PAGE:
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Warakurna welcomes first all-Indigenous police station, aiming to repair a community's mistrust





The first entirely Indigenous-run police station in Western Australia is using cultural ties to gain the trust of a remote Aboriginal community.

Not far from the Northern Territory border, Warakurna in Western Australia is policed by two sworn Aboriginal officers who also cover two other nearby communities.

Since they began working there in late 2017, the officers have been making inroads in gaining the respect of residents.

Aboriginal elder, Daisy Ward, said the community had not been accustomed to police officers from a similar cultural background and had previously feared their presence.

"When the first Indigenous police came, the kids didn't know until I told them: 'Listen, you know those two [police officers]? They're like us," said Ms Ward, who has lived in Warakurna all her life.

"For the community, they are really happy because they know how the two Indigenous police work with the [community]. And how they've come to make a good relationship.

"Because they were friendly, the [community] knew they were Indigenous. They knew they were not scared to talk."

Warakurna officer-in-charge, Revis Ryder, said he hoped to become a role model for younger Indigenous people in the community.

Youth crime had "dropped off dramatically" since last year, according to Senior Sergeant Ryder, who is also the local footy coach.

"You hear stories when you go into schools when you speak to kids — 'what do you want to be when you grow up?'

"I'm hoping the kids in Warakurna say they want to be police officers, and I'm hoping that has come about because of myself and [Sergeant Wendy Kelly]."

He said that since the station was staffed with only Indigenous officers, youth crime had fallen as a result of their engagement and outreach with the community.

"That's something that since I've been here, it's dropped off dramatically," he said.

'We are not scared'

Deaths in police custody, racial profiling and a national incarceration rate more than a dozen times higher than non-Indigenous people have all contributed to a mistrust of law enforcement among Aboriginal people.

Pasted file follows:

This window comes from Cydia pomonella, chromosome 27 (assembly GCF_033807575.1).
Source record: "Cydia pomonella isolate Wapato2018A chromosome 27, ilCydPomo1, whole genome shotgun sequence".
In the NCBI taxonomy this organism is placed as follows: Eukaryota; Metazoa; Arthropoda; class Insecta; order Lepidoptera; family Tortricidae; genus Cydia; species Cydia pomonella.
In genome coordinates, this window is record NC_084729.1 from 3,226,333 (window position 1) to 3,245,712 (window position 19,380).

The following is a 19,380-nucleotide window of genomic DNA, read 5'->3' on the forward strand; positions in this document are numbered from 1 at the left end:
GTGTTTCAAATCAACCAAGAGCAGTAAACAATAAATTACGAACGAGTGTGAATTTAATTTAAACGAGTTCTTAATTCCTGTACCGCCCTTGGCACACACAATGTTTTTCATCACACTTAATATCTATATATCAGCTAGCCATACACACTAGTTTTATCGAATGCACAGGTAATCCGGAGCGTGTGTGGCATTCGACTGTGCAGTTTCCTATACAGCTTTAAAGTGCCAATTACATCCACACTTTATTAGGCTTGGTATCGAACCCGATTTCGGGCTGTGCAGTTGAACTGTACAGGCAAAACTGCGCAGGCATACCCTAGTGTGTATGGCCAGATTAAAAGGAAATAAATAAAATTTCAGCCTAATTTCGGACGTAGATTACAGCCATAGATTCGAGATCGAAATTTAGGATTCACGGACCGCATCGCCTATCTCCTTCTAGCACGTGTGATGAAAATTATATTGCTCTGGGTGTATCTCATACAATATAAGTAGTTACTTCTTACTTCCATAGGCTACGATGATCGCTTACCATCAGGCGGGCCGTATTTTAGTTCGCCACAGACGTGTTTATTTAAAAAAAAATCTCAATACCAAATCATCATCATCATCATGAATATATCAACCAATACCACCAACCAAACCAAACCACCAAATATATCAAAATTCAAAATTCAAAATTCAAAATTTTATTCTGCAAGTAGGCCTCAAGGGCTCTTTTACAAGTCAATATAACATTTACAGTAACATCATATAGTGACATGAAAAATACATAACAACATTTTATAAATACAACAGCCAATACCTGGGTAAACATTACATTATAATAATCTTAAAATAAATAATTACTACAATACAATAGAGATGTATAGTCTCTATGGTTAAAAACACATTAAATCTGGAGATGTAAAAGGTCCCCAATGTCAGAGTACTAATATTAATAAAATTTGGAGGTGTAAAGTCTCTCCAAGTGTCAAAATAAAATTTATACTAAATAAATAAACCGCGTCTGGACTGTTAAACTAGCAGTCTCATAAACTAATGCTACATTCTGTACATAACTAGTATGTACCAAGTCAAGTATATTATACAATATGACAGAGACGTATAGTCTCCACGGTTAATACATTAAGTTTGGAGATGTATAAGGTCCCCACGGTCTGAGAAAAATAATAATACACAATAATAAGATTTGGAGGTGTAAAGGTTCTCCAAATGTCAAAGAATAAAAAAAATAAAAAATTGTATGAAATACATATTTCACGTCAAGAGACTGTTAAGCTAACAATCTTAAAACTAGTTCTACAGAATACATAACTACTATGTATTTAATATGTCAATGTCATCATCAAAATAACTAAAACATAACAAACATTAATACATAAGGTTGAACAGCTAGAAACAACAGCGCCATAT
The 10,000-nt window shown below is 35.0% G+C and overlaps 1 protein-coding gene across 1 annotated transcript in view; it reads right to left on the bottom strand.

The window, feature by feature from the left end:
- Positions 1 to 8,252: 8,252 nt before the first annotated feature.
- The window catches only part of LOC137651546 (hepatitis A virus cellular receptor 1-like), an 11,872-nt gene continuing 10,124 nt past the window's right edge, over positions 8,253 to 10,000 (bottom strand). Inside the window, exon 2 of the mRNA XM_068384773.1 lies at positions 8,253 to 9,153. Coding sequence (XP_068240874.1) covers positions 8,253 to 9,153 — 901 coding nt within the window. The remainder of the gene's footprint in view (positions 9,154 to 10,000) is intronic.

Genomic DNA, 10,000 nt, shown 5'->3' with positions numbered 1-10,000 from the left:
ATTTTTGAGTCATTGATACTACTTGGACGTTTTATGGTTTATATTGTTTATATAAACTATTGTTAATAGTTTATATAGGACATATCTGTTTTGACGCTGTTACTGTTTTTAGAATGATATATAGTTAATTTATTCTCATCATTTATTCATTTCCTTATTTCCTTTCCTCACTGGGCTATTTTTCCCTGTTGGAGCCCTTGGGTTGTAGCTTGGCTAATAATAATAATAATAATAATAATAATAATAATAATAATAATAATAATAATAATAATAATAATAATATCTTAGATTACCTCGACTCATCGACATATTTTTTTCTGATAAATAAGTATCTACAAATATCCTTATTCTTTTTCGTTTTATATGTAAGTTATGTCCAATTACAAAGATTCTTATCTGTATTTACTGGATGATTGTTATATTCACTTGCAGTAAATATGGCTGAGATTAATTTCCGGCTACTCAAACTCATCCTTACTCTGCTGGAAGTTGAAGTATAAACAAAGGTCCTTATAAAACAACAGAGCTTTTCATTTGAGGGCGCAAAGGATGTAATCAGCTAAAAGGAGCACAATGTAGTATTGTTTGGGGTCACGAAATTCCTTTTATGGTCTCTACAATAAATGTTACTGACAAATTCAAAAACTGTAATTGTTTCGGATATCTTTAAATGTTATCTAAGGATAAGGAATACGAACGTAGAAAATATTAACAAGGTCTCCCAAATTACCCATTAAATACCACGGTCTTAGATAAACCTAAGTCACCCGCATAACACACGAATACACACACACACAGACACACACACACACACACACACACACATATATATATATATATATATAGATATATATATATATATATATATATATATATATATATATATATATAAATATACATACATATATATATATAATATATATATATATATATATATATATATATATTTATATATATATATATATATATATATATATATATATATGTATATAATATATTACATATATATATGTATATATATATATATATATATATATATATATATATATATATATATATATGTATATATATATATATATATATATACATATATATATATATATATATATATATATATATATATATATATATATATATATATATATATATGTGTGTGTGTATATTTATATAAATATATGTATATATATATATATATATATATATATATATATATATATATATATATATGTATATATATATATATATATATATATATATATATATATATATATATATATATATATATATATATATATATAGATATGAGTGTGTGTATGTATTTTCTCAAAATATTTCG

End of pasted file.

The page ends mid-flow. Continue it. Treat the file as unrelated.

But in Warakurna, residents wave at the police as they drive past, and children greet the two officers with smiles and cheers when they stop by a local school.

Ms Ward said with two Aboriginal officers now working in their community, the people in Warakurna had started to see the police differently.

"Before [the community here] used to be scared of the police. Now they see the police are here to help. [The community] are looking at this and thinking 'yes, we are not scared'," Ms Ward said.

"It makes the community feel proud to have an Indigenous person who is the same like us, and it makes a good feeling."

Senior Sergeant Ryder, who previously played football for East Fremantle and whose son Paddy plays for Port Adelaide in the AFL, is also the local footy coach.

On Saturday afternoons, he marshals a group of roughly a dozen young men at the red dirt footy oval in the community, going over strategy for the match.

"It's good when Revis is there. We listen to him because he's Indigenous," said local footy player, 17-year-old Isiah Cooke.

"He can understand us too when we talk to him. He's a good coach too."
Hopes new Indigenous police model spreads

Warakurna, after which the famous Midnight Oil song takes its name, is nestled at the foot of the towering Rawlinson ranges.

Senior Sergeant Ryder and Sergeant Kelly work in a multi-purpose office they share with the Northern Territory police as well as other WA Government agencies.

At one end is a little-used courthouse that the officers have turned into a makeshift gym — across from where the magistrate sits, there are weight machines, a treadmill and an elliptical trainer.

Sergeant Kelly said she wanted to see more police stations follow the successful all-Indigenous police model used at Warakurna.

"I actually worked with a young fellow who was from his own community when he joined and it worked brilliantly," she said.

"We need more, absolutely.

"There is a lot of negativity about police and stuff like that, so for me [it's about] getting out there and promoting a positive role as a police officer."
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